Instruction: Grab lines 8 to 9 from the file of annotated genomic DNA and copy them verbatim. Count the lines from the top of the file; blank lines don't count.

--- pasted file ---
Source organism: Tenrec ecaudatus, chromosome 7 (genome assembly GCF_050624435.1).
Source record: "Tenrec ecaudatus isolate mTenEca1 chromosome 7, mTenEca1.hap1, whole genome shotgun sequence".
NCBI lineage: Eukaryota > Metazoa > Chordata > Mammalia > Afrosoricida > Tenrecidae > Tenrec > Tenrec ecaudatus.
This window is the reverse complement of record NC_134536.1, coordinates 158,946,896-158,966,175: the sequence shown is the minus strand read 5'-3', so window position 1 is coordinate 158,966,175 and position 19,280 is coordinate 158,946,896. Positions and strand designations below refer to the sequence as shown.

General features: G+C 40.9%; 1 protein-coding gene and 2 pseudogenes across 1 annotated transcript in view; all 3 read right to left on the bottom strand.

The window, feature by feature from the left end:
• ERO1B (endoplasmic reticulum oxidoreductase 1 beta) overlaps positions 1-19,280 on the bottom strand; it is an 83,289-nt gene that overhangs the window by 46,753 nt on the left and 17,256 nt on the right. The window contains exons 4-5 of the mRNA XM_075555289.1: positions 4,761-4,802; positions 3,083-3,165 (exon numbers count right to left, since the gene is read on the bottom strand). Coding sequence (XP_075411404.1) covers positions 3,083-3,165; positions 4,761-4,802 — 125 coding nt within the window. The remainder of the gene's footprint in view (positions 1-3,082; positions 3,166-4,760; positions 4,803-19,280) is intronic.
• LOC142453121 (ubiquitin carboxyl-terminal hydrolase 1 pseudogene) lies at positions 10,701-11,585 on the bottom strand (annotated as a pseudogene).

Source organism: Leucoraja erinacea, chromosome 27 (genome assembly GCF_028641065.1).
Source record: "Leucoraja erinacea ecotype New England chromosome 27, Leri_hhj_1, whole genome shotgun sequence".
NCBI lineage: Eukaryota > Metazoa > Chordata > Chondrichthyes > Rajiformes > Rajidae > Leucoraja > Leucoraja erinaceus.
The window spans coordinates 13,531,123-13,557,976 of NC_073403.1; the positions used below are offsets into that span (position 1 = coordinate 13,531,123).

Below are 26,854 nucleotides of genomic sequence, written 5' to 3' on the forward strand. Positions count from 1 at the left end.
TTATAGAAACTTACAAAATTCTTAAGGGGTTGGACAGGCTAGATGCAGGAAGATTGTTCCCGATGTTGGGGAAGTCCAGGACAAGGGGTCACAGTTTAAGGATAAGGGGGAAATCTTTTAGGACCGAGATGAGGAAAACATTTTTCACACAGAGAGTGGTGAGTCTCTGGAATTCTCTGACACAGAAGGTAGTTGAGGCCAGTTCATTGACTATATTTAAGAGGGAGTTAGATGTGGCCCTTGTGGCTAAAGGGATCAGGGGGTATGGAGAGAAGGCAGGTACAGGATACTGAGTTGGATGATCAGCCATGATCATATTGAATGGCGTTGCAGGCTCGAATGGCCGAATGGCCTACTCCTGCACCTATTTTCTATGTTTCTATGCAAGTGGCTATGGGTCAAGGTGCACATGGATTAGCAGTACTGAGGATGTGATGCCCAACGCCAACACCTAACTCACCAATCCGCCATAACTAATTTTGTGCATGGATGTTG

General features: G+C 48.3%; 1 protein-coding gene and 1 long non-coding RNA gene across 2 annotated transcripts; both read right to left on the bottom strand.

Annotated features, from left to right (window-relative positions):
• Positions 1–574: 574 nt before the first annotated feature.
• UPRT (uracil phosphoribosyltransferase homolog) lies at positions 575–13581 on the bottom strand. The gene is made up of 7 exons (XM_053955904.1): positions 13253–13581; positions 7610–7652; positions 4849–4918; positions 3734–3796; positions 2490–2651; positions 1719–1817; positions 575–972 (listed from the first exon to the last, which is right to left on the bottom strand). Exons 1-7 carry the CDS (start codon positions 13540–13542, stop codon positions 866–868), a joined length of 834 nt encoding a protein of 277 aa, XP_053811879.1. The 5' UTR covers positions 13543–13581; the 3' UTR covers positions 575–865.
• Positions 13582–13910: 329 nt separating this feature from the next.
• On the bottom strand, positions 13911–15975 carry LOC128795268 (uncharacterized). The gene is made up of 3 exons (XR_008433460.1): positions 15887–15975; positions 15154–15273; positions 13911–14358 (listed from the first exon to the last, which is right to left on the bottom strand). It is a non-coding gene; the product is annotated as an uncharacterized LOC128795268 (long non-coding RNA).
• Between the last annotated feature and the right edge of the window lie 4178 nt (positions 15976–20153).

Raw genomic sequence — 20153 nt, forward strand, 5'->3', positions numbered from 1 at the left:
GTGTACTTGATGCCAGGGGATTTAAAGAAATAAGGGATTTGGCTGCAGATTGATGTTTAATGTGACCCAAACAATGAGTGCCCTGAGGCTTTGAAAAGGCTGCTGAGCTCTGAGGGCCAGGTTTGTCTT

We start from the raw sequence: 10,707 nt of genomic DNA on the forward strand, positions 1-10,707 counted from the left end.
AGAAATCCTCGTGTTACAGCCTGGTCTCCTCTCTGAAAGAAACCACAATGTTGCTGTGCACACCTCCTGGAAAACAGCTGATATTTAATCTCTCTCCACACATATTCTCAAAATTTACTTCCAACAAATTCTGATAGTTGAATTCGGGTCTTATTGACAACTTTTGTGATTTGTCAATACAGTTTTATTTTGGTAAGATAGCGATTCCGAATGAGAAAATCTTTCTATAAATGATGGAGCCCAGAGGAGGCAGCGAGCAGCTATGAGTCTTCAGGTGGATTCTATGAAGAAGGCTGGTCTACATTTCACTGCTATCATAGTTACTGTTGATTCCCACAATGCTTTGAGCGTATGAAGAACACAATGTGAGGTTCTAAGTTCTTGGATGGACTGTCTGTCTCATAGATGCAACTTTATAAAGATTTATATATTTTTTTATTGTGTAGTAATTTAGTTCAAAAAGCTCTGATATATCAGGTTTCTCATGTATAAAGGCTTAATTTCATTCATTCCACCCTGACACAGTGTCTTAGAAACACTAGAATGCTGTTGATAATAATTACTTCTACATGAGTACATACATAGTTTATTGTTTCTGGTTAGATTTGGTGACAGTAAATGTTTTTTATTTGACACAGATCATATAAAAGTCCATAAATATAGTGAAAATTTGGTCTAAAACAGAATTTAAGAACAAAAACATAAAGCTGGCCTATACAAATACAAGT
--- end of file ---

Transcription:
• LOC142453121 (ubiquitin carboxyl-terminal hydrolase 1 pseudogene) lies at positions 10,701-11,585 on the bottom strand (annotated as a pseudogene).

Source organism: Leucoraja erinacea, chromosome 27 (genome assembly GCF_028641065.1).